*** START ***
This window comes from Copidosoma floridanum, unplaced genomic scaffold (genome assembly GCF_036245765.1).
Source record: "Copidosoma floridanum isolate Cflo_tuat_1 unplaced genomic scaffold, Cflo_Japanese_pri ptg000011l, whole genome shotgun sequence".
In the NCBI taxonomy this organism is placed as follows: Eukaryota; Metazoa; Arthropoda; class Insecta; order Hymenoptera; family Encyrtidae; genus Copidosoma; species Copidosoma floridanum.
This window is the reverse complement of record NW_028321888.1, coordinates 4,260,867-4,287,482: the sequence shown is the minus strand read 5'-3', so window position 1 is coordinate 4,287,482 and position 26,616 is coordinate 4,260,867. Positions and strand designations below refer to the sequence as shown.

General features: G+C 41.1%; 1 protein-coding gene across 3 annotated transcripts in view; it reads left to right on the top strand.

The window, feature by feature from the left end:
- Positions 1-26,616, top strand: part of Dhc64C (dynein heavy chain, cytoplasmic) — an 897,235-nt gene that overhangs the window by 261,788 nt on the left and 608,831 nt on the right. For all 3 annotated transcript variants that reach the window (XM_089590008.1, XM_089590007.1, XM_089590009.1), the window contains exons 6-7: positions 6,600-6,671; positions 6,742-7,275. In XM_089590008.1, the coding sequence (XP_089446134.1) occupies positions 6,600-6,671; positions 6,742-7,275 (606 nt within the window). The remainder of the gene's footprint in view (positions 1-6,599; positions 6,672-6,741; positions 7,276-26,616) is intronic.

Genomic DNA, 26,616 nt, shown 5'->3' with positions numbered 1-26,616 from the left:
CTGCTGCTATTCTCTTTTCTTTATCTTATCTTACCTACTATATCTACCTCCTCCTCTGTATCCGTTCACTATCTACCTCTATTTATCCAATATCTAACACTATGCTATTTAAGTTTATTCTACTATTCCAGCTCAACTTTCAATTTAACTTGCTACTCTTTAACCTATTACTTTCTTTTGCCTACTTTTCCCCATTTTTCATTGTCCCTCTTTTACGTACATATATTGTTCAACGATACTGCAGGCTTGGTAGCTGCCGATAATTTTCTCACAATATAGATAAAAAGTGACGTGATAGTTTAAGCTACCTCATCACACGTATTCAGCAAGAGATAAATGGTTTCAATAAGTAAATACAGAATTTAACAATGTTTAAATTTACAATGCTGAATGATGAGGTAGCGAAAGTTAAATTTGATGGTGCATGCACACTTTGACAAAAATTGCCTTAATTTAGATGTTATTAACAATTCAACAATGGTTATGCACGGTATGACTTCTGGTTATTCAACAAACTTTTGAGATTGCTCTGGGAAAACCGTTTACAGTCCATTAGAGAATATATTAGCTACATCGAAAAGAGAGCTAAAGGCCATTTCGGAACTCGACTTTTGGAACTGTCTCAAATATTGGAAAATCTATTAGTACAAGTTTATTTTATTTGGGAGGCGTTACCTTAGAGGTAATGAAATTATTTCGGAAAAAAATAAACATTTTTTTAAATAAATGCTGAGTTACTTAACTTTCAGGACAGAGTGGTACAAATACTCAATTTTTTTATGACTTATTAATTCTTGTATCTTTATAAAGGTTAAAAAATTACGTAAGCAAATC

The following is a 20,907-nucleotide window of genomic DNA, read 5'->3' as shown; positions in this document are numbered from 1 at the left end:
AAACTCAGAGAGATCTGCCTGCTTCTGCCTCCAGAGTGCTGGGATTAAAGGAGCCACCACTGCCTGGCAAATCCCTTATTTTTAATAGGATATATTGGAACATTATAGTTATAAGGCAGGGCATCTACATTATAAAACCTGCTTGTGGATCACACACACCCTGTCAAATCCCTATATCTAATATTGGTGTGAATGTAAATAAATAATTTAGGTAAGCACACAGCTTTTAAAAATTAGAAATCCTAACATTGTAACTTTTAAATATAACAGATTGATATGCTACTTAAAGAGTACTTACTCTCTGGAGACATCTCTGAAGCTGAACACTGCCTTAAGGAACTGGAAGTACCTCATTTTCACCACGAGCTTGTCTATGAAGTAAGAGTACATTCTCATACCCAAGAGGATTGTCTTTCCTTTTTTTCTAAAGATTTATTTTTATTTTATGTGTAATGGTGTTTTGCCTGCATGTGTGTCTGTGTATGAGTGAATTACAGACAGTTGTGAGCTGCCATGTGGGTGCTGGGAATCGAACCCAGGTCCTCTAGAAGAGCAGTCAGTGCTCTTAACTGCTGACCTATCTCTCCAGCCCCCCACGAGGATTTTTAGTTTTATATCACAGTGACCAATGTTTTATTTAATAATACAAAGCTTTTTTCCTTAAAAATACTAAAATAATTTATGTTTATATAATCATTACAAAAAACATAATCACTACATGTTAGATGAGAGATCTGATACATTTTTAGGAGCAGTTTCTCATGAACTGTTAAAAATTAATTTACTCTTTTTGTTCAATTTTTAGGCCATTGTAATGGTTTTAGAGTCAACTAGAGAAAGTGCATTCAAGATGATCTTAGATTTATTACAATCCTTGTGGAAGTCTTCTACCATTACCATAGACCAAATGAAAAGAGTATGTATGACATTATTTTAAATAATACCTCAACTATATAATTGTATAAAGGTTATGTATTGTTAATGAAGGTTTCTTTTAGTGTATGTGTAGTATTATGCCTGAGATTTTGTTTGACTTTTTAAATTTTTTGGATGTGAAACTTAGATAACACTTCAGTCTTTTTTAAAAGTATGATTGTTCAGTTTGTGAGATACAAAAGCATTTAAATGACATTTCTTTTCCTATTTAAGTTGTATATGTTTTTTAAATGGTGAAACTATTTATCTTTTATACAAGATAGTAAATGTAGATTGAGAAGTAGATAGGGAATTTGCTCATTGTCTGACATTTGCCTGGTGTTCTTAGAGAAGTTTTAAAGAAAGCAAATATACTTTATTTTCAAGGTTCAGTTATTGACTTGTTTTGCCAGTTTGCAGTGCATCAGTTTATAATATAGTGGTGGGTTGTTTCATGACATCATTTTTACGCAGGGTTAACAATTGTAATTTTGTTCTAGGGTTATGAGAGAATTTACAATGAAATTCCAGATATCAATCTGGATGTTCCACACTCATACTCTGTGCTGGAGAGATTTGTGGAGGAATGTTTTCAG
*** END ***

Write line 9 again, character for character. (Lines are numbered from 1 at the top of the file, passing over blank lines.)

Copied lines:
CTGCTGCTATTCTCTTTTCTTTATCTTATCTTACCTACTATATCTACCTCCTCCTCTGTATCCGTTCACTATCTACCTCTATTTATCCAATATCTAACACTATGCTATTTAAGTTTATTCTACTATTCCAGCTCAACTTTCAATTTAACTTGCTACTCTTTAACCTATTACTTTCTTTTGCCTACTTTTCCCCATTTTTCATTGTCCCTCTTTTACGTACATATATTGTTCAACGATACTGCAGGCTTGGTAGCTGCCGATAATTTTCTCACAATATAGATAAAAAGTGACGTGATAGTTTAAGCTACCTCATCACACGTATTCAGCAAGAGATAAATGGTTTCAATAAGTAAATACAGAATTTAACAATGTTTAAATTTACAATGCTGAATGATGAGGTAGCGAAAGTTAAATTTGATGGTGCATGCACACTTTGACAAAAATTGCCTTAATTTAGATGTTATTAACAATTCAACAATGGTTATGCACGGTATGACTTCTGGTTATTCAACAAACTTTTGAGATTGCTCTGGGAAAACCGTTTACAGTCCATTAGAGAATATATTAGCTACATCGAAAAGAGAGCTAAAGGCCATTTCGGAACTCGACTTTTGGAACTGTCTCAAATATTGGAAAATCTATTAGTACAAGTTTATTTTATTTGGGAGGCGTTACCTTAGAGGTAATGAAATTATTTCGGAAAAAAATAAACATTTTTTTAAATAAATGCTGAGTTACTTAACTTTCAGGACAGAGTGGTACAAATACTCAATTTTTTTATGACTTATTAATTCTTGTATCTTTATAAAGGTTAAAAAATTACGTAAGCAAATC